Okay. Verticals are at angle \pi\over2 (i.e., at 90 degrees—as is usual in calculus we’ll use radian measure; also as usual angles are measured from the positive x-axis [“standard position”])… so we get that for free. Following up on an example of the text, we can “parameterize” the parabola using the slope, M; since y’ = x/2 one has x = 2M; it follows that y = M^2 – 1.

Now, I’m not even sure myself at this point if this was a particularly useful thing to do… it may turn out that it’d’ve been easier not to parameterize… but the point of even trying this was that one also has a concise representation of another number we’ll need for our calculations: the “standard position” angle of a line with slope M is simply \tan^{-1}(M).

The other line in question, passing through P and the focus, has slope \tan^{-1}({y\over x})—this is why we put the origin at the focus. Referring to our figure (alas left to the reader; computer graphics is hard) we see that we require
{\pi\over2} - \tan^{-1}(M) = \tan^{-1}(M) - \tan^{-1}({{M^2 - 1}\over{2M}})
{\pi\over2} - 2\tan^{-1}(M)= -\tan^{-1}({{M^2 - 1}\over{2M}}).

Finally the magic: put M = \tan(\theta)… so we’re looking at
{\pi\over2} - 2\theta = -\tan^{-1}({{\tan^2(\theta) - 1}\over {2\tan(\theta)}}).
Apply the tangent function on both sides:
\cot(2\theta) = -{{\tan^2(\theta) - 1}\over {2\tan(\theta)}}.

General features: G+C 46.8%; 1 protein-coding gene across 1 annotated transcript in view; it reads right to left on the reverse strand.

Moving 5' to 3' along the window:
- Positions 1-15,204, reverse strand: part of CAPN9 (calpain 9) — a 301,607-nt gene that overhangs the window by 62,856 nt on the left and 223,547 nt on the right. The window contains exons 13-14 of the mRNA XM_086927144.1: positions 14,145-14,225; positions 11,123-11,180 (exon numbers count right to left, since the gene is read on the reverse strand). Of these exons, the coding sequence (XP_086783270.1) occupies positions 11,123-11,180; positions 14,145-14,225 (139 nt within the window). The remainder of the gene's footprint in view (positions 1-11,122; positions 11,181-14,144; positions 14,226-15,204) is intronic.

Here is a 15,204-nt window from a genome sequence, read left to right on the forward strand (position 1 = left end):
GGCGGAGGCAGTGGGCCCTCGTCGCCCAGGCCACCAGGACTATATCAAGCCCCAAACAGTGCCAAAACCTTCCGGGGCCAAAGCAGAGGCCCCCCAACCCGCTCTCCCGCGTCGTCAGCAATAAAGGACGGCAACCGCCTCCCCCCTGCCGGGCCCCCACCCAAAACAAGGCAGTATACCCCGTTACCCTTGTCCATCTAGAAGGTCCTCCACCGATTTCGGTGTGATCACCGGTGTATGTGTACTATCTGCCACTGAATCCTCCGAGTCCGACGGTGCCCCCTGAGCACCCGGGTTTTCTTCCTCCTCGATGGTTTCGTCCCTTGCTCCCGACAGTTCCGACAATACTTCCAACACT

But this is bygod just a familiar trig identity… namely, the “tangent double-angle law”
\tan(2\theta) = {{2\tan(\theta)}\over{1-tan^2(\theta)}}. Take that.

Because, while this isn’t quite the proof we should probably seek—that proof would involve careful checking that going “backward” from the identity we’ve ended with to the equation we seek (a certain pair of angles) won’t result in any snafus—nevertheless I’m convinced and I’m quitting here.

Because the real reason for the post is for me to say that Charles’s contribution in reaching this result was substantial: there were at least a couple of points where he was the first to arrive at a necessary insight.

Now. How much of this kind of really-doing-math can I reasonably expect to get with, well, say an A or a B or a C student? Ideally, quite a bit. And somewhere along the line I can imagine figuring out how. As of now I’m openly kind of flailing about. Which has to be OK. Because it’s the only way I know how to learn anything and in particular it’s essentially what I’m trying to get students to do. There’s a lot of groping around in the dark when you’re mathing.

I’d hate to tell you how long it took me to chase down the right equation for that parabola during this writeup, for example. I will go so far as to tell you that I first noticed something wrong at the double-angle law. (Charles and I had it right the first time, you understand. But one remembers ideas not formulas mostly and so I lost… oh, half-an-hour easy… finding a simple mistake. This kind of thing happens all the time and is presumably just the kind of thing that accounts for the tremendous mass appeal of math as a subject of study.)

So I flail about figuring out how to get ’em to willingly do math with me and their peers… and they flail about with, sometimes, stuff I persist in calling “routine exercises” or even, (but always with scarequotes) ” ‘easy’ problems”. And big-picture stuff… and everything in between.

Mathematics begins in confusion… and ends in confusion. I wish I knew who said that. Anyhow, it’s true. Once you understand something, you’ve done some math: so remember where you put it in case you need it again… and find something else to think about… something you don’t understand…